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Gallant v. Holdren

United States District Court, S.D. Ohio, Western Division

March 27, 2018

MR. HOLDREN, et al., Defendants.

          Dlott, J.


          Karen L. Litkovitz, United States Magistrate Judge

         Plaintiff, an inmate at the Southern Ohio Correctional Facility (SOCF), brings this pro se action under 42 U.S.C. § 1983 alleging violations of his civil rights. (Doc. 3). This matter is before the Court on plaintiffs motion for joinder of defendants under Fed.R.Civ.P. 19 and 20 (Doc. 58) and defendants' response in opposition to the motion (Doc. 59).

         Plaintiff filed the original complaint in this action on April 21, 2016, against defendants Mr. Cool, Mr. Holdren, Ms. Mahlman, Anthony Cadogan, and 10 John/Jane Doe defendants. (Doc. 3). Plaintiffs claims arise out of an alleged sewage leak that occurred on February 13, 2016 in the J-4 unit of SOCF where he was housed. Plaintiff alleges that defendants were deliberately indifferent to his safety in violation of his Eighth Amendment rights in connection with the sewage leak and bio-hazardous contamination resulting from the leak.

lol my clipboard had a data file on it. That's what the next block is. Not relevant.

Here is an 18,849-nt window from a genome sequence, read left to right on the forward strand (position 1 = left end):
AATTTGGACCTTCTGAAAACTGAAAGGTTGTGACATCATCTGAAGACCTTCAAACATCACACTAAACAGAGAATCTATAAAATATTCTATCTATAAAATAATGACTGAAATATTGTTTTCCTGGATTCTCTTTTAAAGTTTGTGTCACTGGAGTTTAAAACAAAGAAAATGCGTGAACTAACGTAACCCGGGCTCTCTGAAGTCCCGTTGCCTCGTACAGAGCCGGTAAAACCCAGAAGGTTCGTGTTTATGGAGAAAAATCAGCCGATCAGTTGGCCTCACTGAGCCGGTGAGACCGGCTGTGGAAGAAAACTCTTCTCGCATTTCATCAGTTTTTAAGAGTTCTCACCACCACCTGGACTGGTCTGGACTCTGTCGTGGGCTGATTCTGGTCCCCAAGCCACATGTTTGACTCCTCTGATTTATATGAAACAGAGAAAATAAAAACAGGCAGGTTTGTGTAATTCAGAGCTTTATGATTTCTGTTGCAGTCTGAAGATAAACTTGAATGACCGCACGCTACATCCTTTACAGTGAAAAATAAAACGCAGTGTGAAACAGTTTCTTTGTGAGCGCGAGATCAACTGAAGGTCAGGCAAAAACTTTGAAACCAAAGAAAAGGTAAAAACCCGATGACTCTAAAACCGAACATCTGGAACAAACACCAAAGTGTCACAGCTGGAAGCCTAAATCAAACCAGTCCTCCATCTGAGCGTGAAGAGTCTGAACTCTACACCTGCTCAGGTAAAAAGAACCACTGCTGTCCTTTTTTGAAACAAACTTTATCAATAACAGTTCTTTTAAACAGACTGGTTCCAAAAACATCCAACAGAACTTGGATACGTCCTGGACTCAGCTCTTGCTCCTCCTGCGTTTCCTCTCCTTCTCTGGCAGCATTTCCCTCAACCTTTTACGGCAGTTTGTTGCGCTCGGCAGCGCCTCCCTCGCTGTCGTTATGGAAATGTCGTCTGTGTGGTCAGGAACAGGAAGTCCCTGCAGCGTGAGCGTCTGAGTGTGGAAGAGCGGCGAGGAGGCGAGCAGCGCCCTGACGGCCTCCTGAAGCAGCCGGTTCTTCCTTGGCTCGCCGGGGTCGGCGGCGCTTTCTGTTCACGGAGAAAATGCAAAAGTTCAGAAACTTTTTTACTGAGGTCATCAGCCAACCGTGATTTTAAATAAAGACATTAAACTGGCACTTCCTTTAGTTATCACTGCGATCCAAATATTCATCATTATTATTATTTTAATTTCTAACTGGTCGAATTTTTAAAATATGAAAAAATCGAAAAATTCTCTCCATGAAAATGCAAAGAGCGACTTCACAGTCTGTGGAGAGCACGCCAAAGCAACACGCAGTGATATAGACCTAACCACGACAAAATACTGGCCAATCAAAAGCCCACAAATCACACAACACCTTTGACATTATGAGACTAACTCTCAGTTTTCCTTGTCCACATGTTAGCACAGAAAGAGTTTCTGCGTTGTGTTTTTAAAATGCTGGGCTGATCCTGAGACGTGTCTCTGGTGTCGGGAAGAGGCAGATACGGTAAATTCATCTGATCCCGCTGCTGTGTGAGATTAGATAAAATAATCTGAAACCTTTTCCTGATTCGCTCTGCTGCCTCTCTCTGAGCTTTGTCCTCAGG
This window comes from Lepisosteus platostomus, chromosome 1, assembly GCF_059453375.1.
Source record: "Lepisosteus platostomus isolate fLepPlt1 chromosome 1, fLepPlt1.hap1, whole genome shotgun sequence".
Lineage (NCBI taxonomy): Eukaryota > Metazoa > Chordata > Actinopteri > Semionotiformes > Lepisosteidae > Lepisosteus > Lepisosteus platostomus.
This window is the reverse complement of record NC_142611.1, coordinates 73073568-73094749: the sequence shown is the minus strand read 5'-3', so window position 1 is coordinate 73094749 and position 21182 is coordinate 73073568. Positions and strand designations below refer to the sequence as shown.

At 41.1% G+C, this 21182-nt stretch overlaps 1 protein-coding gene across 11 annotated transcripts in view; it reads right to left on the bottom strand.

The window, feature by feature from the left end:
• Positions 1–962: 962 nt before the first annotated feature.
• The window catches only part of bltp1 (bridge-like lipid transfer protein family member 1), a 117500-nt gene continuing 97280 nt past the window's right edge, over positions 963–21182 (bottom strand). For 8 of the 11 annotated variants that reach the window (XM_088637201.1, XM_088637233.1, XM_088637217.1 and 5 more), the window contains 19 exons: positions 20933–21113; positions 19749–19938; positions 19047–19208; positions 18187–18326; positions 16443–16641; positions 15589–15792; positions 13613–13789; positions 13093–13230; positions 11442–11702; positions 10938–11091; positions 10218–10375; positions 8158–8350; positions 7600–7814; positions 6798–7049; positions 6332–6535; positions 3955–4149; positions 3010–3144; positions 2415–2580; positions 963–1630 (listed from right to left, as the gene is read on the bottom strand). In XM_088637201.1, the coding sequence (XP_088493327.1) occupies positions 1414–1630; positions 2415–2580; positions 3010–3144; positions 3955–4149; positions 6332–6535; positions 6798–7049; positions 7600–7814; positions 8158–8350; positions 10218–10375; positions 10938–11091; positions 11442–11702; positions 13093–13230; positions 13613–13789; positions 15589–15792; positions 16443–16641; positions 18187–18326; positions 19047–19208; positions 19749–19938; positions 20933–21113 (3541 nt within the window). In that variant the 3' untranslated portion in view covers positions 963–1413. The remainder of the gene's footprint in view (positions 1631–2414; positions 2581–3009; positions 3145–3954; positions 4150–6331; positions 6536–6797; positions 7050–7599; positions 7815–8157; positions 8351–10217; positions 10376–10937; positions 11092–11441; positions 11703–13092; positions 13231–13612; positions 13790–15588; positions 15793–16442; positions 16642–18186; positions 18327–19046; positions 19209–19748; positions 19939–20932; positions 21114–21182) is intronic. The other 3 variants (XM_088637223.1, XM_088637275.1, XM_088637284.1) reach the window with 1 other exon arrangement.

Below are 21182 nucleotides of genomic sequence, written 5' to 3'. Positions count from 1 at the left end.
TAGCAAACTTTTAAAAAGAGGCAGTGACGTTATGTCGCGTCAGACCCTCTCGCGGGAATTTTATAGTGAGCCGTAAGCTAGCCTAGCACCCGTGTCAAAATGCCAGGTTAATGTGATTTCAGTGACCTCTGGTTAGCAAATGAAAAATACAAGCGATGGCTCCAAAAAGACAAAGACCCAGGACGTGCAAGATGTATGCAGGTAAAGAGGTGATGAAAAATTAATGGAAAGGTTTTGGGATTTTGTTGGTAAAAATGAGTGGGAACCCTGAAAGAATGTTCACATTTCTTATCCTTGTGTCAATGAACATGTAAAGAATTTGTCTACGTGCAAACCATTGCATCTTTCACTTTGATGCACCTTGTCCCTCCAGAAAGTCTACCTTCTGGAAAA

Plaintiff filed his motion for permissive and mandatory joinder of defendants on November 15, 2017. Plaintiff alleges that he seeks to substitute named defendants for the John/Jane Doe defendants listed in the original complaint. (Doc. 58). Plaintiff identifies these individuals as Officer T. Crilow, R. Carver, R. Koch, J. Thornhill, J. Miller, T. Tackett, S. Jordan, E. Buckler, and M. Mathias. Plaintiff alleges that defendant Cool identified these individuals in response to interrogatories that plaintiff sent him on October 26, 2017, requesting the names of all personnel assigned to the J-4 housing unit on February 13, 2016 between the hours of 12:00 a.m. and 11:59 p.m. Plaintiff alleges he received Cool's responses on November 1, 2017, and that Cool identified the individuals on duty as Crilow and Carver (rover) (3rd shift on 2/12/16); Koch, Thornhill and Miller (1st shift on 2/13/16); Tackett, Jordan and Buckler (2nd shift on 2/13/16); and Mathias and Carver (rover) (3rd shift on 2/13/16).